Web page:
• Last modified 1102 days ago (July 13, 2016)


$50,000 sought for rescue boats

Staff writer

Hillsboro fire chief Ben Steketee wants Marion County to spend around $50,000 to improve water rescue capabilities.

His plan involves buying two specialized water rescue boats, two boat motors, and a boat trailer, and establishing a properly trained water rescue team that would respond across the county.

“We’re looking at $51,964,” Steketee said.

He presented a letter written by EMS responder Rusty Moss.

“Rusty is the driving force behind getting these boats,” Steketee said. “I’m backing him.”

Moss’s letter encompassed why Hillsboro Fire Department wants the county to purchase the boats.

In it, Moss wrote, “The reservoir has had several near drownings and numerous mishaps in the last couple years, which leads to a concern of the safety of the largest tourist attraction in Marion County —not to mention several other near miss incidents that occurred throughout the county in high-water incidents.”

Hillsboro has two special water rescue suits for rescuers.

Moss and Hillsboro firefighter Matt Hein have trained in flood and swift water rescue with the University of Kansas and Emporia Fire Department.

Moss also received training in ice rescues, and boat safety and rescue operations with Mission Township in Topeka.

“They are very proficient at water rescue,” Steketee said.

Moss wrote that Hillsboro has 90 percent of the reservoir in its rescue boundaries.

Kevin McCoy, assistant lake manager at Marion Reservoir, said the Army Corps of Engineers has one boat that is primarily used for patrol, boater assistance, and rescue as needed.

“The reservoir is a big body of water,” he said. “Looking for people out there is like looking for a needle in a haystack sometimes. It helps having an extra boat in the water.”

The corps responds only to the reservoir not the entire county, Steketee said.

Other firefighters are interested in training, Moss said, and a designated team with equipment available at all times needs to be established because of the limited time involved in water rescues.

“The team would consist of any firefighter or individual interested in being part of the team,” Moss wrote. “Requirements will be set and monitored to remain as a member.”

Steketee said Emporia and other surrounding communities used boats of similar “zero entry” design.

“When a guy went off the road in a semi into water on Kansa (Rd.) last month, it really shined a light on that we need new equipment,” Steketee said. “The boats can be linked together for a large area search or if there is a big flood situation. We’re willing to take on the responsibility for training, housing, and taking care of the boats.”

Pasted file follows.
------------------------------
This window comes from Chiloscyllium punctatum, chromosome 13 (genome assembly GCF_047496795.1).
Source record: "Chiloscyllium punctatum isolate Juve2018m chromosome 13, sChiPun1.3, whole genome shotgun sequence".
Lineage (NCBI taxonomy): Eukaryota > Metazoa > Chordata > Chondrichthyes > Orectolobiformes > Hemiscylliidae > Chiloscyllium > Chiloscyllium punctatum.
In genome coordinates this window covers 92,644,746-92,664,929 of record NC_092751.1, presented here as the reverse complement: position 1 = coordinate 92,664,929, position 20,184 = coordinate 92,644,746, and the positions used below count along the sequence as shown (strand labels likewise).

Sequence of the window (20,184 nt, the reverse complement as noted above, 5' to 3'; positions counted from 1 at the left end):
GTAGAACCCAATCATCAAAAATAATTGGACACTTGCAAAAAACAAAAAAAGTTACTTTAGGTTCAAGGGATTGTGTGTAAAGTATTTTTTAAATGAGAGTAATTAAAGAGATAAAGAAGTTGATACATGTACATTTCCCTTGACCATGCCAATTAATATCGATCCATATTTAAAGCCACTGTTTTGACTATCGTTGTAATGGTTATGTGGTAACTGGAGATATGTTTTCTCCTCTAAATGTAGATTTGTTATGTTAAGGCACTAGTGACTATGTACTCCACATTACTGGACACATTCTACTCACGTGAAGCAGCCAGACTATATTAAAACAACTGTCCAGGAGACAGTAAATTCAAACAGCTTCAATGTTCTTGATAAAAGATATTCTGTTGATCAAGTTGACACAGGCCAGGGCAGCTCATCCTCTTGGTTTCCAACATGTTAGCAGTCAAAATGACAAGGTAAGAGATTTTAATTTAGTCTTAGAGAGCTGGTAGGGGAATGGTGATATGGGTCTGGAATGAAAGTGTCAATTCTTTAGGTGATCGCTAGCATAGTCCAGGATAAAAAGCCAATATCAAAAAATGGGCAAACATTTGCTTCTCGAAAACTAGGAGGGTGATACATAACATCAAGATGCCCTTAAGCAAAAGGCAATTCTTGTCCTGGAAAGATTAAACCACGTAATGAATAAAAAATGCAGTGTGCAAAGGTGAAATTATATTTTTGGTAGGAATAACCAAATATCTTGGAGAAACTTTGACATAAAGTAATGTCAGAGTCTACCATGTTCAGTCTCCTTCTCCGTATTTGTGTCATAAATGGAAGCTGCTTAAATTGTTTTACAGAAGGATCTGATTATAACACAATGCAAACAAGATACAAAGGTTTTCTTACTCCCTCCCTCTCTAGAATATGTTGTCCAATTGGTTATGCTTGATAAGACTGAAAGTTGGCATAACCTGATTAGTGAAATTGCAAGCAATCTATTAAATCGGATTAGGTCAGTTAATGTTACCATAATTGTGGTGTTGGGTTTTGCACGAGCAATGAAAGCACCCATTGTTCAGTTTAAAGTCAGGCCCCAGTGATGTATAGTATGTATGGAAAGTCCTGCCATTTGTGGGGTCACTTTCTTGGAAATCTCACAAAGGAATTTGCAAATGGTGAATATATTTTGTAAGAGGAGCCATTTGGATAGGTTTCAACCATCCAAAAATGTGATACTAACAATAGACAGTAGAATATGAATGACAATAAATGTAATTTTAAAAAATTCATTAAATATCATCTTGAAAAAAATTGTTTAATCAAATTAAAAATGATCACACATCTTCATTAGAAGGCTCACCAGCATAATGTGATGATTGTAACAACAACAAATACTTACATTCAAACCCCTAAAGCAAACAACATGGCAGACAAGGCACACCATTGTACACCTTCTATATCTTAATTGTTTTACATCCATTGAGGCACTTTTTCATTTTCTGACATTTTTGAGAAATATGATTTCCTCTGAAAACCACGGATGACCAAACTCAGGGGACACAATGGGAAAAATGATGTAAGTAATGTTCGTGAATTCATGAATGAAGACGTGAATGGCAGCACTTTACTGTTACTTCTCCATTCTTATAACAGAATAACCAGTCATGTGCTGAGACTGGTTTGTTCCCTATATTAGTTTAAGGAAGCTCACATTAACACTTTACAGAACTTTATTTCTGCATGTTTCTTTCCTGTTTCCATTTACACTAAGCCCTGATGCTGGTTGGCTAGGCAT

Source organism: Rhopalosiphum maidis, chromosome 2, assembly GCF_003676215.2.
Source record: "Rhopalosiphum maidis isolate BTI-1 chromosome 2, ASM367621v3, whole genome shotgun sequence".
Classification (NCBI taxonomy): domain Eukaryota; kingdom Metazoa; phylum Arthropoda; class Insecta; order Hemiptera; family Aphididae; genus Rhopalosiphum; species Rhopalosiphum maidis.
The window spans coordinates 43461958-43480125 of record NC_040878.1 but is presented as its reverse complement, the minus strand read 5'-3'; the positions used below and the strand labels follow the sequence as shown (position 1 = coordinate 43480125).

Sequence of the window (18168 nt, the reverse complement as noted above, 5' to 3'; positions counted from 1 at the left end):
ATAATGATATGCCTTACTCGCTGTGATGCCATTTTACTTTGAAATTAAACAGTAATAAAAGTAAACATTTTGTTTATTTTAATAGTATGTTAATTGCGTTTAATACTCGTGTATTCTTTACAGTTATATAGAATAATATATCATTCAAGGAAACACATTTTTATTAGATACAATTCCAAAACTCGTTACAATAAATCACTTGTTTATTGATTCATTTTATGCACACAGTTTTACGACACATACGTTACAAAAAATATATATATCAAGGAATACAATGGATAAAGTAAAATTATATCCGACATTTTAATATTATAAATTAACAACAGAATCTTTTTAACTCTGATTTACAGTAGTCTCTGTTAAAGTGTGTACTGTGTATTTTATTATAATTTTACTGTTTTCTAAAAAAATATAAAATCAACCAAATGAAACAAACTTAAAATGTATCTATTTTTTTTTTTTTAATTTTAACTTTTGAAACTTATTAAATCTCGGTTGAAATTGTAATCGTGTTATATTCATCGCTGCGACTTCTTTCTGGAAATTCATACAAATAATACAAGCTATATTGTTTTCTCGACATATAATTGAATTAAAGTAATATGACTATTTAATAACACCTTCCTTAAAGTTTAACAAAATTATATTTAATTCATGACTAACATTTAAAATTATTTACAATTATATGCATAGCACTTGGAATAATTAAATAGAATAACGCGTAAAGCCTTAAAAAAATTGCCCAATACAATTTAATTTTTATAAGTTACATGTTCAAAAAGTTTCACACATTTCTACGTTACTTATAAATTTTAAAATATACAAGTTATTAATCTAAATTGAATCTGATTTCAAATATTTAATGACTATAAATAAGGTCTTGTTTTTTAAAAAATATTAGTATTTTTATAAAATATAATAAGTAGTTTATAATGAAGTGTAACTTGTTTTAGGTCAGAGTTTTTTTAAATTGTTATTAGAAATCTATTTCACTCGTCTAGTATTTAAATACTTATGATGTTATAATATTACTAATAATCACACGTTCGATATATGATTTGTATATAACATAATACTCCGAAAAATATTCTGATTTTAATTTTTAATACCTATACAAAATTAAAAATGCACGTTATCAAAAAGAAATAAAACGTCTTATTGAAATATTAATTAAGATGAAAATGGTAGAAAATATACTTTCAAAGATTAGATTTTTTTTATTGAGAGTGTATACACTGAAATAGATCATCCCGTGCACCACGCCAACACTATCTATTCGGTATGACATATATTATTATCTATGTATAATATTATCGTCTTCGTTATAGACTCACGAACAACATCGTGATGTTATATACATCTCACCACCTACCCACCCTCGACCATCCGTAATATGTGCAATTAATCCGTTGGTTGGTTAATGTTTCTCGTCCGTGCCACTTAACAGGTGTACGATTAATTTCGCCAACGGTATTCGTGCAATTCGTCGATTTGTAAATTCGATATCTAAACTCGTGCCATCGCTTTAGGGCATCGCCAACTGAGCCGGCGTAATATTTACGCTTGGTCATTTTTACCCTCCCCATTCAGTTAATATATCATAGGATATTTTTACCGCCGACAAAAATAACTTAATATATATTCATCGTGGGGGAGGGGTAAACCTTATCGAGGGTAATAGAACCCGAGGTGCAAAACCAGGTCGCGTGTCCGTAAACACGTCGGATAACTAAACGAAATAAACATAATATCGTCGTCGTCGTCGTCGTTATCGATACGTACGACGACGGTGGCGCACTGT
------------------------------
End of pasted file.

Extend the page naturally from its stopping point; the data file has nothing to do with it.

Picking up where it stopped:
Commissioners entertained the idea of purchasing the boats but made no formal decision on the matter.

“There is a fund with $24,000 in it for equipment,” Commissioner Randy Dallke said. “It seems to me like this is a logical source for this money, but if we buy the boat, it would have to be available wherever.”

“I’m basically here to make sure this gets to the fire chiefs association before commissioners approve the money,” onlooker Mathew Harris, assistant chief of Goessel Fire Department, said. “This needs to be discussed between the rescue departments before they use all our money.”

Before the meeting, Steketee had said he was nervous about suggesting the purchase before discussing it with other county fire chiefs.

“I’m ram-rodding this, but it’s for everybody’s uses,” Steketee said. “Maybe the cost could be taken from Hillsboro Fire Department’s budget overtime.”

Dallke added that maybe a small portion of county money could be used for the project overtime.

Commissioner Dan Holub said he was surprised at how many water incidents there had been.

“That money was put aside to replace batteries, upgrade stuff, and things like that,” Holub said. “I’d just as soon not raid that pot.”

With the state imposing a property tax lid, he said spending money from special funds was a “big temptation.”

“The cities and counties are screwed,” Holub said. “That’s the way it is. I’m not going to question the validity of this project, but it’s there for a purpose, and I want to keep my eye on that.”

Upgrading radios also was brought up as another issue that might need to be addressed with county money.

Last modified July 13, 2016